Indeed, the sentiments of verse 17 and verse 25 go far beyond both home and market: they are worthy of the mightiest of warriors (cf. Psalm 77:15; 83:8; Ezekiel 30:22; Nahum 2:1). It should come as no surprise, then, that the word “capable” (ayil) in verse 10 is the same word translated “strength” in 31:10 and “excellently” in 31:29. All three translations are apropos for this most amazing woman.

But this woman does more than simply succeed in business or at domestic duties. She is no uncaring tycoon: instead, she “opens her hand to the poor, and reaches out her hands to the needy” (verse 20; in Hebrew, the last phrase is the same used in verse 19a, thereby linking her provision for the poor to her other skills). This woman is also far from silent. She speaks with wisdom and the “teaching of kindness” (literally, the torah of hesed) is on her tongue (verse 26). Her strength, that is, appears to be as much moral as it is physical (cf. 8:14).

2. The last observation leads directly to the second important item. Within the world of Proverbs, the capable wife looks quite a bit like Woman Wisdom. She, too, is strong (compare 8:14 with 31:17, 25) and opens her mouth with wisdom (1:20-21, 24; cf. 31:26). She, too, “laughs at the time to come” (31:25; cf. 1:26). Indeed, the opening nine chapters of Proverbs present the student of wisdom as a son, listening to the instructions of his father (1:8; 2:1; etc.). Peppered throughout are speeches by Woman Wisdom (e.g., 1:20-33) who is to be desired rather than the temptations presented by the Strange Woman/Dame Folly (see 2:16-19; 7:10-20; 9:13-18).

Although it is not a narrative, one can “read” the rest of Proverbs as a story about this child who has been instructed at home by his parents about the ways of wisdom and folly. Proverbs 31:10-31 see this child out into the “real world,” far from home, and into all kinds of areas and subjects, without giving up on the quest for wisdom. In such a “story,” 31:10-31 can be seen as a picture of the child of chapters 1-9 back home, all grown up and “done good.” Most (!) important among the good and wise things he has done is “marry up.” His wife bears striking resemblance to the earlier depictions of Woman Wisdom; she incarnates, as it were, Wisdom. The son of Proverbs 1-9 has learned well and has chosen wisely.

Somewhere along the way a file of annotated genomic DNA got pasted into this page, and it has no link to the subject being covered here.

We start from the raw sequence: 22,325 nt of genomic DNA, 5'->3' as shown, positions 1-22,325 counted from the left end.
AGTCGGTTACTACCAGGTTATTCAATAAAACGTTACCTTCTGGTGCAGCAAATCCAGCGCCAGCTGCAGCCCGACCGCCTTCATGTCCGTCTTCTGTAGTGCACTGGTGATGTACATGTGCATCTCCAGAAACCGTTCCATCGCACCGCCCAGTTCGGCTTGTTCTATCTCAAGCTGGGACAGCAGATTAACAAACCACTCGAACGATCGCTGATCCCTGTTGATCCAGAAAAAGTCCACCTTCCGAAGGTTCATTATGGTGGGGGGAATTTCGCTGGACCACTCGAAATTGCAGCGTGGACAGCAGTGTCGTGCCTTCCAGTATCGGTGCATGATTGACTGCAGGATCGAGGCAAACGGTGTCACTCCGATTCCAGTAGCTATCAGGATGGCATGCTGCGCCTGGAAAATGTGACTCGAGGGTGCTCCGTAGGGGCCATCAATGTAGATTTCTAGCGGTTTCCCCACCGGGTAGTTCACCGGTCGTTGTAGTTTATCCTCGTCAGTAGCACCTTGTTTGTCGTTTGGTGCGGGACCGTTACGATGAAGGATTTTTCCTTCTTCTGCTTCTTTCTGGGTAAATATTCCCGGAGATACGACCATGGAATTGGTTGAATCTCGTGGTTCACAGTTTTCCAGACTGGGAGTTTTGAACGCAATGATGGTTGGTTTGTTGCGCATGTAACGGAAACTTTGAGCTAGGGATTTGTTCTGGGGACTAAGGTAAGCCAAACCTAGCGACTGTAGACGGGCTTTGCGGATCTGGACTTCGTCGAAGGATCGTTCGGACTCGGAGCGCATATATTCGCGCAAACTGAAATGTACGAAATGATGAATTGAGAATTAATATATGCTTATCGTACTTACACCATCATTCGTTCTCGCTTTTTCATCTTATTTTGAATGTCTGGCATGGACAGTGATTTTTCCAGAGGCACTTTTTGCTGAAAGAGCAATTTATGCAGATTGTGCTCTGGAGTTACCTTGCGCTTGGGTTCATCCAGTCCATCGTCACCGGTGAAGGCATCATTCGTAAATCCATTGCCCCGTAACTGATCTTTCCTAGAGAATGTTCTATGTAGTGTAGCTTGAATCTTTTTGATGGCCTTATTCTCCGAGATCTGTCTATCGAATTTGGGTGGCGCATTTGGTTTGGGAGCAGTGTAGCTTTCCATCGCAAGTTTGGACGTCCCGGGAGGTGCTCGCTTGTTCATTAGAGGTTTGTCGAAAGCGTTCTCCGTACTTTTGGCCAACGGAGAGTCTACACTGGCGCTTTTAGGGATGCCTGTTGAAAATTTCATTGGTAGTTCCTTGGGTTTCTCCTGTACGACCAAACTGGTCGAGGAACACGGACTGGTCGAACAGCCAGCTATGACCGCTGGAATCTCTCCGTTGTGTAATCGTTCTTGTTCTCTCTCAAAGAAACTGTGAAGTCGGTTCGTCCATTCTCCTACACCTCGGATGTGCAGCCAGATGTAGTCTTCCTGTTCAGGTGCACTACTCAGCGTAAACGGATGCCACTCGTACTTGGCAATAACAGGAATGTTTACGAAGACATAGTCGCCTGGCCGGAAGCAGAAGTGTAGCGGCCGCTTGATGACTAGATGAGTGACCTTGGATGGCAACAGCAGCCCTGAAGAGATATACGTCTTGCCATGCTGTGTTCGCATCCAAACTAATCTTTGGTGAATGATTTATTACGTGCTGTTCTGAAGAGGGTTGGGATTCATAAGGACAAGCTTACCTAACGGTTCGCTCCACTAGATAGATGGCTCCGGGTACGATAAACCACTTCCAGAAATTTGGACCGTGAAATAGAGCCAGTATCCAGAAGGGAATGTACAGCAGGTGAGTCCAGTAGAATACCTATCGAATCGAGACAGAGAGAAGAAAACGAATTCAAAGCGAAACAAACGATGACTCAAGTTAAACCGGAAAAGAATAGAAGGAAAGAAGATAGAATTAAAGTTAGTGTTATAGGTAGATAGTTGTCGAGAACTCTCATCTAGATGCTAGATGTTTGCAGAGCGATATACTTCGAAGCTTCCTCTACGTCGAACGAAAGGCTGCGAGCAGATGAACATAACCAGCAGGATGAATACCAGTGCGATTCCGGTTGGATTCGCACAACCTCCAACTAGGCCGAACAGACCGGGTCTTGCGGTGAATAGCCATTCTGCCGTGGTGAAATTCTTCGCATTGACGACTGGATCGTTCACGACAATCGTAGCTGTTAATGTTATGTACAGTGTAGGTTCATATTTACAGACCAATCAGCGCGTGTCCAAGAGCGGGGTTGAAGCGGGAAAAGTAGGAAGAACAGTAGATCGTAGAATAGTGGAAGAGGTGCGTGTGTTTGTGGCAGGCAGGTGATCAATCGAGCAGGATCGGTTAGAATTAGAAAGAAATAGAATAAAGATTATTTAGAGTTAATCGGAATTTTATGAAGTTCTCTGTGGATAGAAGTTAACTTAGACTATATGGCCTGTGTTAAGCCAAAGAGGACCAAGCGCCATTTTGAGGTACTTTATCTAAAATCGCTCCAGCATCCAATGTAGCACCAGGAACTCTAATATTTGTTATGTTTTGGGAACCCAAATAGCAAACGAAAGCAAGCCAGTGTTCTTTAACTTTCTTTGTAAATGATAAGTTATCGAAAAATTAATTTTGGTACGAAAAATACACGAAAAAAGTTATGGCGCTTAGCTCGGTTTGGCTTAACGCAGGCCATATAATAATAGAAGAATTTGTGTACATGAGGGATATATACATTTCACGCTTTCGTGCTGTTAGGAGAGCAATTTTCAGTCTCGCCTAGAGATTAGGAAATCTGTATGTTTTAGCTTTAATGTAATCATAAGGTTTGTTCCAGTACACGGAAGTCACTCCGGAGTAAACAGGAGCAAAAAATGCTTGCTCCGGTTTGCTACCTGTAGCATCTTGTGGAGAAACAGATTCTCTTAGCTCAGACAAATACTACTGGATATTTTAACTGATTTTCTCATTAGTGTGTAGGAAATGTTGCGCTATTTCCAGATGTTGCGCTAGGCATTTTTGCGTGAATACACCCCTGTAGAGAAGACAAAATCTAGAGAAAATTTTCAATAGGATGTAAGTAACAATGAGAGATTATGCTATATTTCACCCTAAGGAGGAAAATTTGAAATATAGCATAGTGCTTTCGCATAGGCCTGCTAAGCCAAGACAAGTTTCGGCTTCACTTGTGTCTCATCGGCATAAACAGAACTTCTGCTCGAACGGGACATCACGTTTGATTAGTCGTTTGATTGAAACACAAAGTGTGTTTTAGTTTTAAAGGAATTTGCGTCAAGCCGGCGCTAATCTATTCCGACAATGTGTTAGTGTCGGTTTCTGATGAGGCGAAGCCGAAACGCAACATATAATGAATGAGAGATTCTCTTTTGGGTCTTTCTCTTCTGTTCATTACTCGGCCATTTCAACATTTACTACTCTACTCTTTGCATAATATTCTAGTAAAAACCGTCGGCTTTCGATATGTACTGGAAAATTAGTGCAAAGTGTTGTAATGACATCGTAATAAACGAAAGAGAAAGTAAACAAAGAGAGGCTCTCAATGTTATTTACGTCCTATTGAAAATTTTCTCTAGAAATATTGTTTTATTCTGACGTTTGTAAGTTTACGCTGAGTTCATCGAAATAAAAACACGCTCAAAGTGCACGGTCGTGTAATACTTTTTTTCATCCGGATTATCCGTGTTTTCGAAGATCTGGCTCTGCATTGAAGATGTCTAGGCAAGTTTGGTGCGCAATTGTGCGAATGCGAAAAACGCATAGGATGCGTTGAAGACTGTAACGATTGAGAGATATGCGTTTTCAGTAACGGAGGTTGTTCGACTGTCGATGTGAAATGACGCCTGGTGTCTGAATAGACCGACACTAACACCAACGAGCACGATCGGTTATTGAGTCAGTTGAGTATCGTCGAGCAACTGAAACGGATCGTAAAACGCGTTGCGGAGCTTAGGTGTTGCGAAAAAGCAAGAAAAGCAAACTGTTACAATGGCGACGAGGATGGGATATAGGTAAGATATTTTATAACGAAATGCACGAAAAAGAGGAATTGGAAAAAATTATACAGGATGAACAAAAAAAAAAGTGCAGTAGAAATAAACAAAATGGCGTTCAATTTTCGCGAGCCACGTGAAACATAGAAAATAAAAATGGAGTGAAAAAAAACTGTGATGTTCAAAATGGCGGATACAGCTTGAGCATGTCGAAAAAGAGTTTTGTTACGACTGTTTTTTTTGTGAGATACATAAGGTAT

The connections between the capable wife and Woman Wisdom might suggest another explanation for the picture in 31:10-31: that portrait may be a sapiential and mythological ideal as much as a patriarchal one. That is, this is no “real” woman, but Woman Wisdom. Only she could possibly work that hard!

1Ralph Waldo Emerson, “Divinity School Address (1838)” www.emersoncentral.com/divaddr.htm; accessed May 27, 2009).


Commentary on Psalm 54

Fred Gaiser

Why the passion of this psalm?

Why its sharp, even repellant characterization of the enemies? Why the joy and generosity of its resolution? Because of what the psalmist sees to be at stake here: nothing less than God’s name and the pray-er’s soul! Both of these fundamental realities are of utmost concern to each of the primary protagonists in the prayer: God and “me.”

To be sure, “soul” does not occur in the standard English translations of the psalm, no doubt because of the danger of misunderstanding the Hebrew nephesh as something like a disembodied essence unrelated to the harsh realities of this world, but in the Hebrew text the term occurs twice: nephesh, soul, self, breath, life–everything that makes “me” me. In the psalm, the enemies seek my “life”/”soul” (verse 3); but God upholds my “life”/”soul” (verse 4). This is the message of the psalm in a nutshell: something/someone wants to destroy me–all that is me; God wants to uphold me–all that is me.